Plaintiffs' reliance on Granholm, 544 U.S. 460, 161 L. Ed. 2d 796, is misplaced. In Granholm, the Court struck down a New York statute as violating the Commerce Clause where the statute forbade out-of-state wineries from making direct sales unless they first established a distribution operation in New York. Id. at 493, 161 L. Ed. 2d at 822. The United States Supreme Court concluded that this statute discriminated against interstate commerce because the mandate to build a distribution system in New York was an“additional step[] that drive[s] up the cost of [out-of-state] wine[,]” that in-state producers did not have to incur. Id. at 474-75, 161 L. Ed. 2d at 810.
    In the case sub judice, even if Plaintiffs were to establish an in-state distribution system for the delivery of satellite programming, they would still be subjected to the tax imposed under section 105-164.4(a)(6) because of the means that they use to deliver its services. Similarly, cable companies that have out-of- state distribution systems for the delivery of cable programming are still exempt from the tax imposed under section 105-164.4(a)(6) because of how they deliver their services. Thus, the geographical location of the business, whether in-state or out-of-state, has nothing to do with whether the business is subjected to the tax imposed under section 105-164.4(a)(6). Unlike the wineries in Granholm, whether a company is subjected to the tax under section 105-164.4(a)(6) depends only upon how companies deliver television programming services to its subscribers, and not whether the delivery of the programming services occurs inside or outside the state of North Carolina.
    Plaintiffs further argue that section 105-164.4(a)(6) assesses a substantial cost disadvantage on satellite operators, and inhibits their ability to compete with cable companies. Specifically, Plaintiffs contend that the tax requires its subscribers to pay $30.00 per year more than cable subscribers. Plaintiffs' argument is not persuasive.     The statute does not require Plaintiffs to recoup the sales tax from its subscribers. Plaintiffs have elected to pay this tax by passing the costs to its subscribers. Moreover, although cable subscribers do not pay $30.00 per year in the sales tax imposed under section 105-164.4(a)(6), cable companies recoup local franchise taxes, which are approximately thirty-dollars per year, from their subscribers that satellite subscribers do not pay. Thus, as the title of the legislation that created section 105- 164.4(a)(6) -- “Equalize Taxation of Satellite TV and Cable TV” -- suggests, see 2001 N.C. Sess. Laws. 424, . 34.17, the imposition of the sales tax on satellite companies has, in fact, equalized the local franchise taxes already imposed on cable companies.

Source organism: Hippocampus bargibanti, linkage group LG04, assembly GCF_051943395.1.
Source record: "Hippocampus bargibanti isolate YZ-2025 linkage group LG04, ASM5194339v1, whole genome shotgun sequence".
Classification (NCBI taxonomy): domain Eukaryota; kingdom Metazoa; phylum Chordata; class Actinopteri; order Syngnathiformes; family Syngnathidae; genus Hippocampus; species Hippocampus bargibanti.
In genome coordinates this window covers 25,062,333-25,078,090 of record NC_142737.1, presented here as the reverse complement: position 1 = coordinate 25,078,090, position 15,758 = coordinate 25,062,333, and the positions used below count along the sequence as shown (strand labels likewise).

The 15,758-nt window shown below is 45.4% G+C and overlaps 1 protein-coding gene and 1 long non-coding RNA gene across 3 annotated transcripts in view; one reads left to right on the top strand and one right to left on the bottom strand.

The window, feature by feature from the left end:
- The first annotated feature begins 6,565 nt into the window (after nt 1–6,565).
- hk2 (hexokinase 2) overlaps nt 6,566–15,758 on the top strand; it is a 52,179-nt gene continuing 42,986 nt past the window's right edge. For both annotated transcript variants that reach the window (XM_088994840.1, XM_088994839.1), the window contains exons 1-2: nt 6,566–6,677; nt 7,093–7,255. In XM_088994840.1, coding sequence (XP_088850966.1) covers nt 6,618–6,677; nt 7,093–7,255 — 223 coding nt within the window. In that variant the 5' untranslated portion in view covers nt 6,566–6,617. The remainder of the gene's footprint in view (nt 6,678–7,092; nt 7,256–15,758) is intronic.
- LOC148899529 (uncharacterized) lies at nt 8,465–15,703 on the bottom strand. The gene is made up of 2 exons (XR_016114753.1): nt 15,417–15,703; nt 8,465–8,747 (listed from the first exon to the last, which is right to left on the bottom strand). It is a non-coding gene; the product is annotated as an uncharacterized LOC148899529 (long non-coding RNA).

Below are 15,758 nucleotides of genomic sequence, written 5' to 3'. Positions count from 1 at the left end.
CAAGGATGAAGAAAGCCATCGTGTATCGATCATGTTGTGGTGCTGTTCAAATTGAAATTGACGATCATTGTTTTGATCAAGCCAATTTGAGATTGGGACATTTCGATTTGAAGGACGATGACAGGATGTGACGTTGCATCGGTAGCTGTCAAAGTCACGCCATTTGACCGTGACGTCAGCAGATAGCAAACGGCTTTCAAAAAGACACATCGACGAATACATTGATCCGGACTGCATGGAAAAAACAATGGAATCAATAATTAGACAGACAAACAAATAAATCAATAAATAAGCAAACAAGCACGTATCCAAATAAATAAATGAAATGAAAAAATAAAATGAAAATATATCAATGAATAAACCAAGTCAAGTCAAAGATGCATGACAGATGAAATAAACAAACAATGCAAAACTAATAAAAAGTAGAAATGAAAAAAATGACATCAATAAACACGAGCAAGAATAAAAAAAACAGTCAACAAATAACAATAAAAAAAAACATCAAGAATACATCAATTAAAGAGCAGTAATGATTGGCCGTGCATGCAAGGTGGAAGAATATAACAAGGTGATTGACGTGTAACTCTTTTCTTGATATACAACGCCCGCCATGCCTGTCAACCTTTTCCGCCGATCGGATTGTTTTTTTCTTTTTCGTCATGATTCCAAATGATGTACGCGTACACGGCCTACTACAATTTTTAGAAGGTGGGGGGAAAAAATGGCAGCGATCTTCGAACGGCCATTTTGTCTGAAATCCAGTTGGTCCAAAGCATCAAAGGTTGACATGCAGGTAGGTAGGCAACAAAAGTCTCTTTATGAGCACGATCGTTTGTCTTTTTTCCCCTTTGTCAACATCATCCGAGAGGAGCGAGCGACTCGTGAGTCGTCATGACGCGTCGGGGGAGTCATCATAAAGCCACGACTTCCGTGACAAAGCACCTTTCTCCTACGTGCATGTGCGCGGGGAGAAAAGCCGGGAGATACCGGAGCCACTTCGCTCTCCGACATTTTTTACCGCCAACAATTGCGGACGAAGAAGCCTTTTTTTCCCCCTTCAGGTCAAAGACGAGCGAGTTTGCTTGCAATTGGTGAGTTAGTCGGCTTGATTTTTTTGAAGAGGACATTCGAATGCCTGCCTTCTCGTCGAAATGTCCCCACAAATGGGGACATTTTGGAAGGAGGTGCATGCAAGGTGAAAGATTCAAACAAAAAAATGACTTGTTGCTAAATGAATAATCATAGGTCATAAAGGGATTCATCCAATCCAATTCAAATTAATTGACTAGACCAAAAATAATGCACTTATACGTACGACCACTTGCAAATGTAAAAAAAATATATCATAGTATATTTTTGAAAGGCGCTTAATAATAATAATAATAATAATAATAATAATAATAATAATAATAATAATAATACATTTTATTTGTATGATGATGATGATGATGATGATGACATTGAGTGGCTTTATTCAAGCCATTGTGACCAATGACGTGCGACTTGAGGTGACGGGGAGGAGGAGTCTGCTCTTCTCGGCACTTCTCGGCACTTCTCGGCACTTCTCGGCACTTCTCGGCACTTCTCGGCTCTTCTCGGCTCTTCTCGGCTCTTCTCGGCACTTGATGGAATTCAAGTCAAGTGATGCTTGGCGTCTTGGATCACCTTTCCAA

Finally, the record is void of any evidence that this tax has created an undue burden on interstate commerce. Even after the imposition of the sales tax in 2002, Plaintiffs' number of subscribers and gross revenues have increased from 2001 to 2003 in North Carolina. Moreover, Plaintiffs' share of the North Carolina multichannel video programming market has continually increased and has remained higher than their share of the national multichannel video programming market. Therefore, Plaintiffs' success in this market with the imposition of the sales tax under section 105- 164.4(a)(6) defeats any claims that they are being discriminated against in its practical effect. Because Plaintiffs have failed to provide sufficient evidence that the tax discriminates against them in its practical effect, much less evidence so clear that no reasonable doubt can arise, section 105-164.4(a)(6) of the NorthCarolina General Statutes must be sustained against their constitutional challenge. See E. B. Ficklen Tobacco Co. v. Maxwell, 214 N.C. 367, 371, 199 S.E. 405, 408 (1938) (holding that an act of the General Assembly will not be held invalid as violative of the Constitution unless it so appears beyond a reasonable doubt).
    Affirmed.
    Judges GEER and STEPHENS concur.


Footnote: 1
     Amerada Hess Corp. v. Director, Div. of Taxation, New Jersey Dep't of the Treasury, 490 U.S. 66, 78, 104 L. Ed. 2d 58, 70 (1989) (citation omitted).
Footnote: 2
     N.C. Gen. Stat. . 105-164.4(a)(6) (2003).